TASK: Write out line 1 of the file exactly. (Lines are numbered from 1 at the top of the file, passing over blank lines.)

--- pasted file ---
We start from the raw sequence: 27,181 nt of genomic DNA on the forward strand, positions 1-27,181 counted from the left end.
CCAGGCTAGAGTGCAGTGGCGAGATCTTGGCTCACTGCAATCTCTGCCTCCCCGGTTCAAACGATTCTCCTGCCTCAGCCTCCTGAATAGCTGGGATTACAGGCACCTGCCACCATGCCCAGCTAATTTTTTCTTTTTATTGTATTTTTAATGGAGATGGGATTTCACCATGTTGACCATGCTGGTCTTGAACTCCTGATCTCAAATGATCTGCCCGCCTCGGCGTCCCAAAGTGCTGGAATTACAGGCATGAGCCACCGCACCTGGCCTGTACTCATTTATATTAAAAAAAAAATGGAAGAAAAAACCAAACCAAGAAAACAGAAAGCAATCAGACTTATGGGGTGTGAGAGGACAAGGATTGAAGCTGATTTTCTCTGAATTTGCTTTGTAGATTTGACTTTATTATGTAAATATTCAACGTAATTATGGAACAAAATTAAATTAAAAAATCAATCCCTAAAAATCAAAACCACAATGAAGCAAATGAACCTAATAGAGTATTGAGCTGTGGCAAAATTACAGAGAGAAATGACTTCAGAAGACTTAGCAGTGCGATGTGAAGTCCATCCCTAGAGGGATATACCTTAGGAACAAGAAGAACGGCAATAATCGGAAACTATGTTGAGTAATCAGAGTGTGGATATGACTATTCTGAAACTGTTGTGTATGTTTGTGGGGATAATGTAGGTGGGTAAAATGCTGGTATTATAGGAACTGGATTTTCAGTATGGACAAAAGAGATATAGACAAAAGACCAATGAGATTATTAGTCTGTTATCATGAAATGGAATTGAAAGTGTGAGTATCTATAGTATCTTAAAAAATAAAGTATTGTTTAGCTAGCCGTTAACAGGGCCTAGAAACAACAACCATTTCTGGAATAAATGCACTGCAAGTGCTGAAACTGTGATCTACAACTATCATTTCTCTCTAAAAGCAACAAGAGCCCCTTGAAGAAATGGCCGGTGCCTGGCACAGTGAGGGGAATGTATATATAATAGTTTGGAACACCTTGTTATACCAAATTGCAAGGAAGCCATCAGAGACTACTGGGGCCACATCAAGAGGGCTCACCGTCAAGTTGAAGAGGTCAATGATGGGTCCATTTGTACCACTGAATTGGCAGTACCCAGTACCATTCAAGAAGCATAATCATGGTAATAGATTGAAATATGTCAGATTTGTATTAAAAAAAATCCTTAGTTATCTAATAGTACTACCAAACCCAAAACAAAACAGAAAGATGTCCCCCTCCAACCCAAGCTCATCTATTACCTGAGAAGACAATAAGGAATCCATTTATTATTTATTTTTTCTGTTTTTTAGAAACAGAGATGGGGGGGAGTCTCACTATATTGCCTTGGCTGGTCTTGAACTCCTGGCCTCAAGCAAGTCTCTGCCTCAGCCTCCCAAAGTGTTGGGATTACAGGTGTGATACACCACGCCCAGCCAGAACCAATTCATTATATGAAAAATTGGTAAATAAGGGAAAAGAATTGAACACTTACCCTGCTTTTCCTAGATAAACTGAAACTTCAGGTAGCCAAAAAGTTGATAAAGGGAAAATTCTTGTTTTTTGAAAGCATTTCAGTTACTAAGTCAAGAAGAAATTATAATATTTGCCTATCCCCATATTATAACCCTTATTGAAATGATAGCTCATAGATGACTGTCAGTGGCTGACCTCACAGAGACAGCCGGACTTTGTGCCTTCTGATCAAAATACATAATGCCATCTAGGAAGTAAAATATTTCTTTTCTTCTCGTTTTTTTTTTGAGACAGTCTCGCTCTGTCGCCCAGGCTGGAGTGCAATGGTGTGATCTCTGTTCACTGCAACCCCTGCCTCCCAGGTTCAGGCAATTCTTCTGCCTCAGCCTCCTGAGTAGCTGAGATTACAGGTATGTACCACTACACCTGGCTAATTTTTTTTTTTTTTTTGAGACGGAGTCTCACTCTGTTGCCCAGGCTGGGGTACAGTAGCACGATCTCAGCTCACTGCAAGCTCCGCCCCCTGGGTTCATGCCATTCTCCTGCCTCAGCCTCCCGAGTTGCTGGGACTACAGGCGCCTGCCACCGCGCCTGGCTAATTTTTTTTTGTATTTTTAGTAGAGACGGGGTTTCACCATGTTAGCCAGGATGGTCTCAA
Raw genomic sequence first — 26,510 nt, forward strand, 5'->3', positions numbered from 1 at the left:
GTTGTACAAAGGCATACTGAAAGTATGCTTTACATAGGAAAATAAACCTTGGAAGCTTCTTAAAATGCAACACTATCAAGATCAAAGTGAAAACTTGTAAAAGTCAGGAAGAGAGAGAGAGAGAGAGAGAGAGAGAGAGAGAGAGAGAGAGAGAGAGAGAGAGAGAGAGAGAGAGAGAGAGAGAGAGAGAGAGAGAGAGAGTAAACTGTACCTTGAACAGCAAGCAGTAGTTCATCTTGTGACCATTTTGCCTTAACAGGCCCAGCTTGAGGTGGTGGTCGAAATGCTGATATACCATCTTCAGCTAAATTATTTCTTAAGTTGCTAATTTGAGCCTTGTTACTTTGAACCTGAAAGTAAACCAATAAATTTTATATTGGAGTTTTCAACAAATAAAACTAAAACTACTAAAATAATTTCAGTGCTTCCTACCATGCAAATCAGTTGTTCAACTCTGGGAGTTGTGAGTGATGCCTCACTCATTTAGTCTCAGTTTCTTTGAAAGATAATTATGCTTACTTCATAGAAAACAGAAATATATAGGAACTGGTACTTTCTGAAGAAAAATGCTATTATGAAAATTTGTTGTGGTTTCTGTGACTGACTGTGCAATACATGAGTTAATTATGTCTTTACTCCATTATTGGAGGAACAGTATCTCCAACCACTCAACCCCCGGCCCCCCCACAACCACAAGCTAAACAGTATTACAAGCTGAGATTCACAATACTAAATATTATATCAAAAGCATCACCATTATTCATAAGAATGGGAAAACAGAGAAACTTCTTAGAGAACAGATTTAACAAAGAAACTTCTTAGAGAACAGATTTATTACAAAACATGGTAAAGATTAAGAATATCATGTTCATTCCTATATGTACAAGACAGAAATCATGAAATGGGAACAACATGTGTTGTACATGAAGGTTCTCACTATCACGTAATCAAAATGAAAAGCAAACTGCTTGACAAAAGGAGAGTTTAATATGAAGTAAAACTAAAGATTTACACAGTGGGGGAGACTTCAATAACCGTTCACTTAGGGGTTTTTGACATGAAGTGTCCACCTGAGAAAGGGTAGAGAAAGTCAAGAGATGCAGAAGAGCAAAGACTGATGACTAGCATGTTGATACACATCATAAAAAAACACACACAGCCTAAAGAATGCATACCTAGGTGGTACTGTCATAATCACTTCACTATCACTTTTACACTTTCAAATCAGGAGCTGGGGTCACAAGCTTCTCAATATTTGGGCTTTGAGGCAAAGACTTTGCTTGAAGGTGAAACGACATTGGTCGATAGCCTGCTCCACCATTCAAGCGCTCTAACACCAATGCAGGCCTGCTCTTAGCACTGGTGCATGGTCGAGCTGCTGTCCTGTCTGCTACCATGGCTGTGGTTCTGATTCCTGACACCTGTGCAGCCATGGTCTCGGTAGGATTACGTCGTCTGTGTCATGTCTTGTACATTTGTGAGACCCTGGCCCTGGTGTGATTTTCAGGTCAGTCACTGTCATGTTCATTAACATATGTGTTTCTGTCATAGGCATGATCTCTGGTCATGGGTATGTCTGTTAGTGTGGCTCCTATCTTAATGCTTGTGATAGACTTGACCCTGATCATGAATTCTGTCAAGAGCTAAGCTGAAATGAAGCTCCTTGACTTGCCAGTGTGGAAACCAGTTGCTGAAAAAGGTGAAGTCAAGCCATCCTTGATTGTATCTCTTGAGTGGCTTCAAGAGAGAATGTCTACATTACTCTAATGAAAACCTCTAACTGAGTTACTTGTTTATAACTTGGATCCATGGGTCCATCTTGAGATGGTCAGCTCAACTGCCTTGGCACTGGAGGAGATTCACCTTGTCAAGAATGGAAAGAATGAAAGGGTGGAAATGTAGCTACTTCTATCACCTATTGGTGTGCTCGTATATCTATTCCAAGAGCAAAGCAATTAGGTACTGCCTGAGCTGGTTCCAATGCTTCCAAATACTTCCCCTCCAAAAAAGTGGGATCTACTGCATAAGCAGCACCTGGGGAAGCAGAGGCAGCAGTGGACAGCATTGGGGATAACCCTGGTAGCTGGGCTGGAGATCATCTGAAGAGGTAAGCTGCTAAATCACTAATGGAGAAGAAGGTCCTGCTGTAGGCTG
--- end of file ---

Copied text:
We start from the raw sequence: 27,181 nt of genomic DNA on the forward strand, positions 1-27,181 counted from the left end.